M Garden pavilion

The project is situated in the Flemish Ardennes between Koppenberg and Kluisberg. On the site there is an existing villa from 1938 built in the style of New Objectivity. The garden is a vast plateau that abruptly ends in a cliff to the lower forest area. In order to accommodate his art collection, the owner wanted to extend the existing house.

The actual design shows a freestanding pavilion that seeks out the tension between high and low. The building is positioning itself as a link between the existing house, the garden and the forest. The design aimed to preserve as much as possible the existing terrain and vegetation but also to offer a maximum of space, sight and light.

The design for the pavilion started in 2012 while the construction only took place in 2015. It took several years to develop and adapt the project because of changing ideas of our client, several refusals of construction permits and the high level of detail that is incorporated in this small building.

The first conversation with the client was easy, not complicated and very clear : I want a big space to house my art collection. But during the design it became more complex by asking also a semi-professional kitchen, bathroom and storage without losing the sense of one open connected space.

The demand for maximum flexibility is spatial translated in a sober volume with a twist in its center. The angled walls allow space for entering on the north flank and embrace the garden on the south side.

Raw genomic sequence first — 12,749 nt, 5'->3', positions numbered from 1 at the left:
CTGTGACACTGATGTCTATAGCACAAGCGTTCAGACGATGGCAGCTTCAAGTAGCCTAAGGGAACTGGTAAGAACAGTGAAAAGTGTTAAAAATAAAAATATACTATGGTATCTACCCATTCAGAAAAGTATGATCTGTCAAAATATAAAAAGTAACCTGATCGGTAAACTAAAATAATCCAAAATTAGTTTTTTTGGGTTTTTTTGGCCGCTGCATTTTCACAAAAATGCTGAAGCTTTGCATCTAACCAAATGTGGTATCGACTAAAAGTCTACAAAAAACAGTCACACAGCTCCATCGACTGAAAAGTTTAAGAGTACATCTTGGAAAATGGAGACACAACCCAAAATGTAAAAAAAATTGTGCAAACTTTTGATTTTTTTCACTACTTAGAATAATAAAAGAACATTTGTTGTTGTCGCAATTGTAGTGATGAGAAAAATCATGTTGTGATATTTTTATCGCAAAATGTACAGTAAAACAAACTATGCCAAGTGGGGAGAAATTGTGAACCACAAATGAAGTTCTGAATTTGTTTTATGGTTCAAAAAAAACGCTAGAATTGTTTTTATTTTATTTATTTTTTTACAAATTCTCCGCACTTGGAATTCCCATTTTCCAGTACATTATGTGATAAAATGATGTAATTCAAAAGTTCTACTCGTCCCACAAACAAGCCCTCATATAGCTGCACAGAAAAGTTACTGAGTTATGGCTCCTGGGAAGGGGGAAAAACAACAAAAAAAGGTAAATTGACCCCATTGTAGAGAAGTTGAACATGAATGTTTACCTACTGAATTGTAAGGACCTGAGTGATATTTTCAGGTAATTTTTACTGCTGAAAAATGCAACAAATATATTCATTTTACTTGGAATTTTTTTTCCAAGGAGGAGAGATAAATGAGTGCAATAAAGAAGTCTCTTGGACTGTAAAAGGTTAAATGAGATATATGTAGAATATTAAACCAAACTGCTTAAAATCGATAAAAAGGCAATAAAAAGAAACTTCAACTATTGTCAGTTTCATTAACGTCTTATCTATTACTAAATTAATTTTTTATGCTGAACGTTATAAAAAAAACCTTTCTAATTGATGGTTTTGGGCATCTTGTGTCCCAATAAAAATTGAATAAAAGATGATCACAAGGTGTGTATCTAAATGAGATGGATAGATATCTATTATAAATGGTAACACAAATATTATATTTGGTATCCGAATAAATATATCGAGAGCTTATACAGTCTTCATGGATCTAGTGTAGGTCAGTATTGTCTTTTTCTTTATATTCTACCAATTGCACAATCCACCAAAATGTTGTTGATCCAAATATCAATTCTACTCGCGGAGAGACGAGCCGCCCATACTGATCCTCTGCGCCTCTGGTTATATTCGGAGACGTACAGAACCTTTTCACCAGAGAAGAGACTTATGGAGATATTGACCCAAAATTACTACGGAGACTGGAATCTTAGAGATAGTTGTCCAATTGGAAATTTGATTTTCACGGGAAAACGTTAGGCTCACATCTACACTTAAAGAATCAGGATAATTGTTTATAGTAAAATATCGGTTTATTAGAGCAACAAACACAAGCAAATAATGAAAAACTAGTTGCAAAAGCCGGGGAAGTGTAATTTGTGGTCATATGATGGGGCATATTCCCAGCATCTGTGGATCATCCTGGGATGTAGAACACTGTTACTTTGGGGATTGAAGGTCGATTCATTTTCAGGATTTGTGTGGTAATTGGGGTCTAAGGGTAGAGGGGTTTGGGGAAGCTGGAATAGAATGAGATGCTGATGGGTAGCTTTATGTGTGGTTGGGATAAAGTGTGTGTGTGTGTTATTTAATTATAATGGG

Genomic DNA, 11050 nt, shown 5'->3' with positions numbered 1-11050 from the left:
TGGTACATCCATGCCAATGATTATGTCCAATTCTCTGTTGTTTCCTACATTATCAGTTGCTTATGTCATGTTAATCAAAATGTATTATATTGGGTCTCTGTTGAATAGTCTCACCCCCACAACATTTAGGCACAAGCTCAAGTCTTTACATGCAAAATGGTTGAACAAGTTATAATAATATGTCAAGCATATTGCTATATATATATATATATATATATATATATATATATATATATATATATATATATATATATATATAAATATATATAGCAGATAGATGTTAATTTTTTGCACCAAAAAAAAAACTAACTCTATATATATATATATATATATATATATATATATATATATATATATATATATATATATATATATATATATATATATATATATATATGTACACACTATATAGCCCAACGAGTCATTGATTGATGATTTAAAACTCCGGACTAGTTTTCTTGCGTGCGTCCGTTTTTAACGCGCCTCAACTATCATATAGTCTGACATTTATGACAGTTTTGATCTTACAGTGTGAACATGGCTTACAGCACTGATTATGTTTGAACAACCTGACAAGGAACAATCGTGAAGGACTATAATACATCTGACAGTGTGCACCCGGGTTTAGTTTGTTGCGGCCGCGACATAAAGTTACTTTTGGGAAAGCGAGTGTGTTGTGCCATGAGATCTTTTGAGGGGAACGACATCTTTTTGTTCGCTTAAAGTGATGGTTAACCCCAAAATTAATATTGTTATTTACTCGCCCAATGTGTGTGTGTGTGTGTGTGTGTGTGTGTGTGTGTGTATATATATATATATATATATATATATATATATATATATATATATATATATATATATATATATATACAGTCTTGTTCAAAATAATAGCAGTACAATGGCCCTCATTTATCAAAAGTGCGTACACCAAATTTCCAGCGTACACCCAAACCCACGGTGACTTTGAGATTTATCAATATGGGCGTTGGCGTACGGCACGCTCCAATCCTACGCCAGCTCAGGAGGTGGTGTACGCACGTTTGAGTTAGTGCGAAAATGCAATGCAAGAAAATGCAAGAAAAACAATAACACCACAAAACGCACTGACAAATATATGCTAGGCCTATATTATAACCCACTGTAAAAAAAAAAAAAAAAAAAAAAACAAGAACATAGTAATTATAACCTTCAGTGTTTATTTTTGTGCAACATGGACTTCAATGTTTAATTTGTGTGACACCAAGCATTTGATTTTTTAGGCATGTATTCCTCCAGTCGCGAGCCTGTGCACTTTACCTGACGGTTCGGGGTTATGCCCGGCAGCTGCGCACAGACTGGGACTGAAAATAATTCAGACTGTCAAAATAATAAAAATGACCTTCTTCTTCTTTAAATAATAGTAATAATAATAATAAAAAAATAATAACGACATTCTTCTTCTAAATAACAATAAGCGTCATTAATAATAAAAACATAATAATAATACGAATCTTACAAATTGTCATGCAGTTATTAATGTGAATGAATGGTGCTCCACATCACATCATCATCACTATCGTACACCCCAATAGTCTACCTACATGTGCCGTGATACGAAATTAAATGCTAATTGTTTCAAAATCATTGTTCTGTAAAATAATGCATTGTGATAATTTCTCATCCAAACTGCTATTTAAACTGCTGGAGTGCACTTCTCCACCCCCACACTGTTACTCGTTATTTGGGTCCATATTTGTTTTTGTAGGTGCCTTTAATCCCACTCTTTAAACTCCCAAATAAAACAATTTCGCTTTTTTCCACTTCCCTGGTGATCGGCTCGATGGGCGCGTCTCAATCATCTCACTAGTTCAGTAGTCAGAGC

All functions are situated in the north-west angle behind an 'accordeon' wall of plywood. When open the space becomes functional and hybrid, when closed calm and abstract.

The twisted volume is covered by a slow sloping canopy that offers protection and unique frames towards the landscape.

Almost the entire structure and finishing of the pavilion is made of wood. A major advantage was the prefabrication and transport of walls and roof. A dry construction method made it possible to have a closed building within some months. The choice was also given by the ambition to preserve as much as possible the existing terrain and vegetation.

The dark oiled low pavilion is interwoven between the trunks of the high acacias around and it disappears out of sight of the existing house. It is a designed ‘absence’ that respects the relationship between house and garden, creating new relationships. The choice of material and the light accumulate a multitude of impressions and strengthen the duality between interior and exterior. The outer shell in dark oiled pine wood is rough and ‘untouchable’. Only when entering the pavilion shows its refined character through the use of clear plywood.